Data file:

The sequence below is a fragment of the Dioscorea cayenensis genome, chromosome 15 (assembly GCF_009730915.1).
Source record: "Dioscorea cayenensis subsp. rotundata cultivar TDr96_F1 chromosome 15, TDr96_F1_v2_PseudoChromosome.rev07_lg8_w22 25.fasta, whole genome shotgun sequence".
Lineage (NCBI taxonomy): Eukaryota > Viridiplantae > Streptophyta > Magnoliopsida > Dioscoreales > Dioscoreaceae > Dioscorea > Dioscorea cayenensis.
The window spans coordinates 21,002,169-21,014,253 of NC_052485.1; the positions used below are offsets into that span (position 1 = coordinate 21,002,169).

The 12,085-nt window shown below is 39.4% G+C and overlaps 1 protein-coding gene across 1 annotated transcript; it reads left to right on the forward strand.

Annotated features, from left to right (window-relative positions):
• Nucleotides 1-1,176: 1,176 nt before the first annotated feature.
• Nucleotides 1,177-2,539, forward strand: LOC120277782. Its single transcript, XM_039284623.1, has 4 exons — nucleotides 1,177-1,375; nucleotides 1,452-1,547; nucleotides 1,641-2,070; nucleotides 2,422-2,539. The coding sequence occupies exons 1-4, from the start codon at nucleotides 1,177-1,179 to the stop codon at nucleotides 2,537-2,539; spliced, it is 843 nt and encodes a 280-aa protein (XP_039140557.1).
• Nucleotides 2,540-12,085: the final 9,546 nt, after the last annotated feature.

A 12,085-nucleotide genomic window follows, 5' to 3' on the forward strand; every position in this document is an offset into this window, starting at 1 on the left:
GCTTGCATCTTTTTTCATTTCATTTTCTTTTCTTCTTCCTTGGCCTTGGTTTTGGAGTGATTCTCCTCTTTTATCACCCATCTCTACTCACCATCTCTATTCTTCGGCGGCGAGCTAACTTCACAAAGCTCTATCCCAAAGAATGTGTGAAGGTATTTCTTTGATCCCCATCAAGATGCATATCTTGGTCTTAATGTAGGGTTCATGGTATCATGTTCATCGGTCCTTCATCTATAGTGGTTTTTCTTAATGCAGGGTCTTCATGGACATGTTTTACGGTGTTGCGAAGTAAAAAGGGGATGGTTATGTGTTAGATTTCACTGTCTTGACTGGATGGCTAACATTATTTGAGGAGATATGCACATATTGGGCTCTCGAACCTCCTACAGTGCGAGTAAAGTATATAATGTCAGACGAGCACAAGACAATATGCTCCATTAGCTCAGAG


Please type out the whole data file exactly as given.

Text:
The sequence below is a fragment of the Dioscorea cayenensis genome, chromosome 15 (assembly GCF_009730915.1).
Source record: "Dioscorea cayenensis subsp. rotundata cultivar TDr96_F1 chromosome 15, TDr96_F1_v2_PseudoChromosome.rev07_lg8_w22 25.fasta, whole genome shotgun sequence".
Lineage (NCBI taxonomy): Eukaryota > Viridiplantae > Streptophyta > Magnoliopsida > Dioscoreales > Dioscoreaceae > Dioscorea > Dioscorea cayenensis.
The window spans coordinates 21,002,169-21,014,253 of NC_052485.1; the positions used below are offsets into that span (position 1 = coordinate 21,002,169).

The 12,085-nt window shown below is 39.4% G+C and overlaps 1 protein-coding gene across 1 annotated transcript; it reads left to right on the forward strand.

Annotated features, from left to right (window-relative positions):
• Nucleotides 1-1,176: 1,176 nt before the first annotated feature.
• Nucleotides 1,177-2,539, forward strand: LOC120277782. Its single transcript, XM_039284623.1, has 4 exons — nucleotides 1,177-1,375; nucleotides 1,452-1,547; nucleotides 1,641-2,070; nucleotides 2,422-2,539. The coding sequence occupies exons 1-4, from the start codon at nucleotides 1,177-1,179 to the stop codon at nucleotides 2,537-2,539; spliced, it is 843 nt and encodes a 280-aa protein (XP_039140557.1).
• Nucleotides 2,540-12,085: the final 9,546 nt, after the last annotated feature.

A 12,085-nucleotide genomic window follows, 5' to 3' on the forward strand; every position in this document is an offset into this window, starting at 1 on the left:
GCTTGCATCTTTTTTCATTTCATTTTCTTTTCTTCTTCCTTGGCCTTGGTTTTGGAGTGATTCTCCTCTTTTATCACCCATCTCTACTCACCATCTCTATTCTTCGGCGGCGAGCTAACTTCACAAAGCTCTATCCCAAAGAATGTGTGAAGGTATTTCTTTGATCCCCATCAAGATGCATATCTTGGTCTTAATGTAGGGTTCATGGTATCATGTTCATCGGTCCTTCATCTATAGTGGTTTTTCTTAATGCAGGGTCTTCATGGACATGTTTTACGGTGTTGCGAAGTAAAAAGGGGATGGTTATGTGTTAGATTTCACTGTCTTGACTGGATGGCTAACATTATTTGAGGAGATATGCACATATTGGGCTCTCGAACCTCCTACAGTGCGAGTAAAGTATATAATGTCAGACGAGCACAAGACAATATGCTCCATTAGCTCAGAG